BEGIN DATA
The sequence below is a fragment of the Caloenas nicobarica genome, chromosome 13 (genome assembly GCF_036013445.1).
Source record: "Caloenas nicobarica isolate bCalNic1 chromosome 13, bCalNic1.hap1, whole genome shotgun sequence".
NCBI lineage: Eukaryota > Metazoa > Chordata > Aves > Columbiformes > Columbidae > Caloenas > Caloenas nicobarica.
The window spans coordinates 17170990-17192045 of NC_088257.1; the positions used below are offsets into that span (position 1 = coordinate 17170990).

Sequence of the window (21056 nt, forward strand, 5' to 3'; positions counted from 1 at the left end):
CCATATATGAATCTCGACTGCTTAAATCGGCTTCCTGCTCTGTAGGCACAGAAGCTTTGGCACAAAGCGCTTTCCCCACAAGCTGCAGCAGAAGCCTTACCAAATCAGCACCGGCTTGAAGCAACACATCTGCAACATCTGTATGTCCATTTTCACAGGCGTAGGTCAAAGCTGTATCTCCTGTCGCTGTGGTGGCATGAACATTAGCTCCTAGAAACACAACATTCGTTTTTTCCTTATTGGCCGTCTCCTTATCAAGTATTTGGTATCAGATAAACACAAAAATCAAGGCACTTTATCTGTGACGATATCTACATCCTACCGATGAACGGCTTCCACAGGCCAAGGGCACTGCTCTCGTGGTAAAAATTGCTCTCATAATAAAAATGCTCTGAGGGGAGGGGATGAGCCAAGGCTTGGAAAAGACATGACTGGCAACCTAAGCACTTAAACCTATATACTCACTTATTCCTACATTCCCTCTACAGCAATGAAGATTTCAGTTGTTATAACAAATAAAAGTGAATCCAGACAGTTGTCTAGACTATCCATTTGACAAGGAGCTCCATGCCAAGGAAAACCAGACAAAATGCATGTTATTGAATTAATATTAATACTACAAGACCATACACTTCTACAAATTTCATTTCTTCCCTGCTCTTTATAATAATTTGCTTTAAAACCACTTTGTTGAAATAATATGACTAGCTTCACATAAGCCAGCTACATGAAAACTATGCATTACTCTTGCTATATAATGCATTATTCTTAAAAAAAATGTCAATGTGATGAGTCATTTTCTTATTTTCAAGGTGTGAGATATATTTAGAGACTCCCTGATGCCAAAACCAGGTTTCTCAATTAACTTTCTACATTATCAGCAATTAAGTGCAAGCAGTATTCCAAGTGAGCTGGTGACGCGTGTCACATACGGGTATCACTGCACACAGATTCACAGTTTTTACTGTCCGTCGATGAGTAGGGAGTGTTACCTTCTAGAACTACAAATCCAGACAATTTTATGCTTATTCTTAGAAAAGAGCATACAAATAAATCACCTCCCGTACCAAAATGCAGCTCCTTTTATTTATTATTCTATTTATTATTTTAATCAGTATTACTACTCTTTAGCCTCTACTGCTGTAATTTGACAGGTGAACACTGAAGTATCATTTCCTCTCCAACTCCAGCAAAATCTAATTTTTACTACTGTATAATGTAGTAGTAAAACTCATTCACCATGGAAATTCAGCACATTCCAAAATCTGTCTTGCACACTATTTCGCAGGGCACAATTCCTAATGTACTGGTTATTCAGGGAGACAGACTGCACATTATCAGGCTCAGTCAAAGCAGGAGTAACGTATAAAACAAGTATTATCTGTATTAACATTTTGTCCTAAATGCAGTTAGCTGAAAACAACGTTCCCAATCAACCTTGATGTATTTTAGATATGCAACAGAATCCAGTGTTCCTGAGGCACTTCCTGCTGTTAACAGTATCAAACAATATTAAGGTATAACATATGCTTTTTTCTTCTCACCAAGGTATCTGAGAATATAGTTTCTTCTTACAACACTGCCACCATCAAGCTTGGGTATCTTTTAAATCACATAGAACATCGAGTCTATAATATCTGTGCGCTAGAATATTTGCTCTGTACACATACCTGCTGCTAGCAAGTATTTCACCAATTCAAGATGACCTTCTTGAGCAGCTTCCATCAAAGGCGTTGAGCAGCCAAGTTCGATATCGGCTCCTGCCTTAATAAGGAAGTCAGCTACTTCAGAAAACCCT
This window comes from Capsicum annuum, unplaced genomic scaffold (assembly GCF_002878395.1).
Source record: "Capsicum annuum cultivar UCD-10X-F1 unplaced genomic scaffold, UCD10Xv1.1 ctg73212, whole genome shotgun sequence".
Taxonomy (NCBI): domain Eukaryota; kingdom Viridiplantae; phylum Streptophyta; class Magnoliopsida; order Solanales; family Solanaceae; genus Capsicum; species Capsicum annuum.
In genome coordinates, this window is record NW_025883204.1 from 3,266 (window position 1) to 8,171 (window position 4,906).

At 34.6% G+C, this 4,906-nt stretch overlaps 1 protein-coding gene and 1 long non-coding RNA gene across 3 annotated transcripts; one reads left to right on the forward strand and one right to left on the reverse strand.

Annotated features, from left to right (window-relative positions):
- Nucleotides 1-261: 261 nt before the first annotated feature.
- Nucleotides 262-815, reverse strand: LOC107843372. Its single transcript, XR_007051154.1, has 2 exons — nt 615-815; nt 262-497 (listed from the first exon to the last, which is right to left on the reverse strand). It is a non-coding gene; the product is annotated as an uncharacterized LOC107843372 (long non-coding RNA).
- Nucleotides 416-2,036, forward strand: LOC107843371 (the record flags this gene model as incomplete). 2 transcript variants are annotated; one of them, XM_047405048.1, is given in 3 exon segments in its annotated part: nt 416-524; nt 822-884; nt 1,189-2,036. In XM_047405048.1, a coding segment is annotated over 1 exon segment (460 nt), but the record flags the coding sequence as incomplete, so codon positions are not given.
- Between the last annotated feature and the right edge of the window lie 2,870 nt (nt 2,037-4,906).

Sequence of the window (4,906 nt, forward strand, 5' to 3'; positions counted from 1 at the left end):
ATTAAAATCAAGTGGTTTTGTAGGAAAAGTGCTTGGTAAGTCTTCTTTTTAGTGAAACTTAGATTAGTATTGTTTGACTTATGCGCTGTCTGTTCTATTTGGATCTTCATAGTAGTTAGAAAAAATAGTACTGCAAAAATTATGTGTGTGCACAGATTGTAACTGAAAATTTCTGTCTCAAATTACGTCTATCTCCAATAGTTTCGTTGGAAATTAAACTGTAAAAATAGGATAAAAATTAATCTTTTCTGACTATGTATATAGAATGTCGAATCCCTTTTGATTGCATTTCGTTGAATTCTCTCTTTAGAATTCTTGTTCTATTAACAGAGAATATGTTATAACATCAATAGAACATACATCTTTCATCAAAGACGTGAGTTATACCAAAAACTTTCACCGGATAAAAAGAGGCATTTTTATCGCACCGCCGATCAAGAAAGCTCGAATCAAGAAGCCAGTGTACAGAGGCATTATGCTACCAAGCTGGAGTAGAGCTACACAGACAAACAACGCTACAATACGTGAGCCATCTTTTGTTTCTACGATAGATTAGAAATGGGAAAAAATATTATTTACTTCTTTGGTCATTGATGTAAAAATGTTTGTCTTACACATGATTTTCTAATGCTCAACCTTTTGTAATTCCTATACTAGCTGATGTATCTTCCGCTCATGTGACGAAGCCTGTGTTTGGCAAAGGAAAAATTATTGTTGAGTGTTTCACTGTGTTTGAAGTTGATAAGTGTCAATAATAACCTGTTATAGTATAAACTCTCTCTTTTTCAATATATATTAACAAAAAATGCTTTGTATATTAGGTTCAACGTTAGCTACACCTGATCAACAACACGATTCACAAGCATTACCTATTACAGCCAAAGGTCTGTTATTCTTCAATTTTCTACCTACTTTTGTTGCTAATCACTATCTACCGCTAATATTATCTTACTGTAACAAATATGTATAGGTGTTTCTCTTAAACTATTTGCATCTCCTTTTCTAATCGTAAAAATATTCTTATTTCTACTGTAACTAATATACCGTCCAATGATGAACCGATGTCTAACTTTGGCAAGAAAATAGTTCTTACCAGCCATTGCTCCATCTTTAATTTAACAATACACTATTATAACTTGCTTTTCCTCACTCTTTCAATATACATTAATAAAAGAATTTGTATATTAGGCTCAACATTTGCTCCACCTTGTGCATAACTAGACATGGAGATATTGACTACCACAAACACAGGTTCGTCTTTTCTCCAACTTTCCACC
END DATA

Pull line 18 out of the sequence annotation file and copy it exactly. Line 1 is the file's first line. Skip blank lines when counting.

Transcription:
ATTAAAATCAAGTGGTTTTGTAGGAAAAGTGCTTGGTAAGTCTTCTTTTTAGTGAAACTTAGATTAGTATTGTTTGACTTATGCGCTGTCTGTTCTATTTGGATCTTCATAGTAGTTAGAAAAAATAGTACTGCAAAAATTATGTGTGTGCACAGATTGTAACTGAAAATTTCTGTCTCAAATTACGTCTATCTCCAATAGTTTCGTTGGAAATTAAACTGTAAAAATAGGATAAAAATTAATCTTTTCTGACTATGTATATAGAATGTCGAATCCCTTTTGATTGCATTTCGTTGAATTCTCTCTTTAGAATTCTTGTTCTATTAACAGAGAATATGTTATAACATCAATAGAACATACATCTTTCATCAAAGACGTGAGTTATACCAAAAACTTTCACCGGATAAAAAGAGGCATTTTTATCGCACCGCCGATCAAGAAAGCTCGAATCAAGAAGCCAGTGTACAGAGGCATTATGCTACCAAGCTGGAGTAGAGCTACACAGACAAACAACGCTACAATACGTGAGCCATCTTTTGTTTCTACGATAGATTAGAAATGGGAAAAAATATTATTTACTTCTTTGGTCATTGATGTAAAAATGTTTGTCTTACACATGATTTTCTAATGCTCAACCTTTTGTAATTCCTATACTAGCTGATGTATCTTCCGCTCATGTGACGAAGCCTGTGTTTGGCAAAGGAAAAATTATTGTTGAGTGTTTCACTGTGTTTGAAGTTGATAAGTGTCAATAATAACCTGTTATAGTATAAACTCTCTCTTTTTCAATATATATTAACAAAAAATGCTTTGTATATTAGGTTCAACGTTAGCTACACCTGATCAACAACACGATTCACAAGCATTACCTATTACAGCCAAAGGTCTGTTATTCTTCAATTTTCTACCTACTTTTGTTGCTAATCACTATCTACCGCTAATATTATCTTACTGTAACAAATATGTATAGGTGTTTCTCTTAAACTATTTGCATCTCCTTTTCTAATCGTAAAAATATTCTTATTTCTACTGTAACTAATATACCGTCCAATGATGAACCGATGTCTAACTTTGGCAAGAAAATAGTTCTTACCAGCCATTGCTCCATCTTTAATTTAACAATACACTATTATAACTTGCTTTTCCTCACTCTTTCAATATACATTAATAAAAGAATTTGTATATTAGGCTCAACATTTGCTCCACCTTGTGCATAACTAGACATGGAGATATTGACTACCACAAACACAGGTTCGTCTTTTCTCCAACTTTCCACC